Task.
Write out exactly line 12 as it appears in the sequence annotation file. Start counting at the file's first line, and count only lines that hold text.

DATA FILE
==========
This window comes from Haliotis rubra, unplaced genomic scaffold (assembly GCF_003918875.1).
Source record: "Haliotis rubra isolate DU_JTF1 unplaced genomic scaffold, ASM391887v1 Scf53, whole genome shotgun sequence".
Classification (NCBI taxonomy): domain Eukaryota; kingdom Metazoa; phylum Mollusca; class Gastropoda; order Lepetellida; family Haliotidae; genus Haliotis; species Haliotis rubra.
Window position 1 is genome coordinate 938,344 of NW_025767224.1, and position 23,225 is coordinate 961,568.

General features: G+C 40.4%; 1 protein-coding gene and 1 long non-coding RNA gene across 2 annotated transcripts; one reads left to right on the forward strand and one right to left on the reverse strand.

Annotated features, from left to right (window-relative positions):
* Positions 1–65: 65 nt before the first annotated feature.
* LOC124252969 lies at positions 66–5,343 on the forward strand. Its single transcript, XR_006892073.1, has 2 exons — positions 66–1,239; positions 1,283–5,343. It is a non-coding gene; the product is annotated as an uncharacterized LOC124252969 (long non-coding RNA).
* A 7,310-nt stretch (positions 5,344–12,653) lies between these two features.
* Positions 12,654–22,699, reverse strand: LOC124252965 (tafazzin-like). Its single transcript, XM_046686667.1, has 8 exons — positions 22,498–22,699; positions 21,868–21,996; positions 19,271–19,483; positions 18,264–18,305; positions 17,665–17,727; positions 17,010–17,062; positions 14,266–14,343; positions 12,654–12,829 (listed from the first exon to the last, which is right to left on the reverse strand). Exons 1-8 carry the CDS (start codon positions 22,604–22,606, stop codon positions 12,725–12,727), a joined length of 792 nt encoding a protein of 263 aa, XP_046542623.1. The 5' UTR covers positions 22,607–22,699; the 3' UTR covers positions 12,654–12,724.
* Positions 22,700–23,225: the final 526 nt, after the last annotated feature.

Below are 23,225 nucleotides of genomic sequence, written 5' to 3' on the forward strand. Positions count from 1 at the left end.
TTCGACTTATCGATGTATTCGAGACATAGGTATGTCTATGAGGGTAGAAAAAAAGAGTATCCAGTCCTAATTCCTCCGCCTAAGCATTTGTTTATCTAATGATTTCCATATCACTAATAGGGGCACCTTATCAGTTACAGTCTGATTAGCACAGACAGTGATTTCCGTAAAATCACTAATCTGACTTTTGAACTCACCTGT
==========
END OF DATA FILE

Below are 23,225 nucleotides of genomic sequence, written 5' to 3' on the forward strand. Positions count from 1 at the left end.